There are certain, indisputable facts in life. One is that car tyres - and car wheels - are expensive. Consequently, the, er, light-fingered among us have been known to lift our wheels and tyres, by first lifting our cars on to a convenient pile of bricks. In the relatively recent past, car alarms have become smart enough to detect when a car is being jacked up and they can tell everyone in the vicinity all about it. This is 'active security', which is a subject in itself. In this article, we'll look at an example of 'passive security'.
Passive security needs no power source: it is a barrier rather than a whistle-blower. All it need do is be there to be effective. Sometimes, passive security devices are evidently present. However, devices that mechanically prevent car wheels - and car tyres - from being stolen, tend not to shout about it. The thieving fraternity knows what locking wheel nuts or bolts are about and it's rare for a vehicle to lack them nowadays.
How, then, do these devices work? Their operation really couldn't be simpler. If you attach your car wheels to your car's hubs with four or five nuts or bolts apiece, and those nuts or bolts have a hexagon head, the danger is obvious. Replace one fastening per wheel with a fastener that needs a key of some sort to permit it to be removed and the solution is present and evident. Your wheels and your car tyres are as safe as they can be made.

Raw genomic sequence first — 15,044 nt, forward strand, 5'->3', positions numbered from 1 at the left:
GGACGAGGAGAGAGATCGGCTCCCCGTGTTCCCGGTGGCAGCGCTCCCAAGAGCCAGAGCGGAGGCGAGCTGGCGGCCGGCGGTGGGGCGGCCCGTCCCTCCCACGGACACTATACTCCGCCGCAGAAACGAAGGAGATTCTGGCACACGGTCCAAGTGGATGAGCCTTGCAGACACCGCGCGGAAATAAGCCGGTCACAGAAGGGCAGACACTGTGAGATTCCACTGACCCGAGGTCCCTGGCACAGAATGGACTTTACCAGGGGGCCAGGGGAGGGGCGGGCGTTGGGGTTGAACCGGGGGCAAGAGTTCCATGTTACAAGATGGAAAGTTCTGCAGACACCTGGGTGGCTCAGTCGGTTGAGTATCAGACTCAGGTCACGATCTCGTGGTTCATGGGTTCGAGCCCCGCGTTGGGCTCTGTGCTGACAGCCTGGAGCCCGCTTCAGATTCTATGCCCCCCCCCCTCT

The obvious question that arises is about the key itself. This, rather than being a key as such, is usually an adaptor, which allows a wheel nut/bolt spanner to be used to remove the special fastening it fits. So, what to do with the key, or adaptor? Most people keep it in the boot, or perhaps in the car's glove box.
This means your car tyres and wheels are protected by the car's alarm. This could be worse, of course, and what is relevant is that you never know when a car tyre needs to be changed. The only watchword exists when you have to leave your car unattended for a while, say in an airport car park. Having seen a BMW on bricks and wearing no wheels, I can safely suggest that if the wheel key had been in Spain or France with the car's owner, the wheels and tyres would probably have been present when the car's owner returned.
The locking of car wheels and tyres has been refined to the extent that corrosion and wheel balancing problems are a thing of the past. There are some cheap sets of locking wheel nuts/bolts on the market; these can fail even when used properly, so avoid them. Nevertheless, another question arises: what happens if you've lost the key to an unarguably tough locking wheel nut or bolt? One person on the Internet resorted to using a power hacksaw to dismantle the offending wheel and tyre. However, radical resection isn't really necessary. Car tyre fitters have generally encountered this problem before, and keep a range of tools, at least one specifically designed for this task.